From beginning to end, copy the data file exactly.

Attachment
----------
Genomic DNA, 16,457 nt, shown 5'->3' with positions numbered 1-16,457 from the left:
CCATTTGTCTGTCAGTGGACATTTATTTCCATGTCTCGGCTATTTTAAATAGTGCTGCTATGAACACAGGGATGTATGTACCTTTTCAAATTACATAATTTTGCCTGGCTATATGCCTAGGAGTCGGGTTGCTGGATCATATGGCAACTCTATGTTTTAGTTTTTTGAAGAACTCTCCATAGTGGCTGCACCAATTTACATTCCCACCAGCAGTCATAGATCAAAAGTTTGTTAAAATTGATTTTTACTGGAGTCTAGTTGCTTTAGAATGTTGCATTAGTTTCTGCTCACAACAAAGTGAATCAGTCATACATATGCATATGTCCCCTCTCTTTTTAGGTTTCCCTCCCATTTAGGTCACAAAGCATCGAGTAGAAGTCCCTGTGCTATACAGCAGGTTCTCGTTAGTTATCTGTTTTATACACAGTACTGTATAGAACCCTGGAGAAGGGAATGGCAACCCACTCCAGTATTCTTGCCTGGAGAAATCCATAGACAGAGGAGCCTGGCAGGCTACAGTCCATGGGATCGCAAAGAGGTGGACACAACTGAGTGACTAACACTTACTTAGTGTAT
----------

Genomic DNA, 16,457 nt, shown 5'->3' with positions numbered 1-16,457 from the left:
CCATTTGTCTGTCAGTGGACATTTATTTCCATGTCTCGGCTATTTTAAATAGTGCTGCTATGAACACAGGGATGTATGTACCTTTTCAAATTACATAATTTTGCCTGGCTATATGCCTAGGAGTCGGGTTGCTGGATCATATGGCAACTCTATGTTTTAGTTTTTTGAAGAACTCTCCATAGTGGCTGCACCAATTTACATTCCCACCAGCAGTCATAGATCAAAAGTTTGTTAAAATTGATTTTTACTGGAGTCTAGTTGCTTTAGAATGTTGCATTAGTTTCTGCTCACAACAAAGTGAATCAGTCATACATATGCATATGTCCCCTCTCTTTTTAGGTTTCCCTCCCATTTAGGTCACAAAGCATCGAGTAGAAGTCCCTGTGCTATACAGCAGGTTCTCGTTAGTTATCTGTTTTATACACAGTACTGTATAGAACCCTGGAGAAGGGAATGGCAACCCACTCCAGTATTCTTGCCTGGAGAAATCCATAGACAGAGGAGCCTGGCAGGCTACAGTCCATGGGATCGCAAAGAGGTGGACACAACTGAGTGACTAACACTTACTTAGTGTAT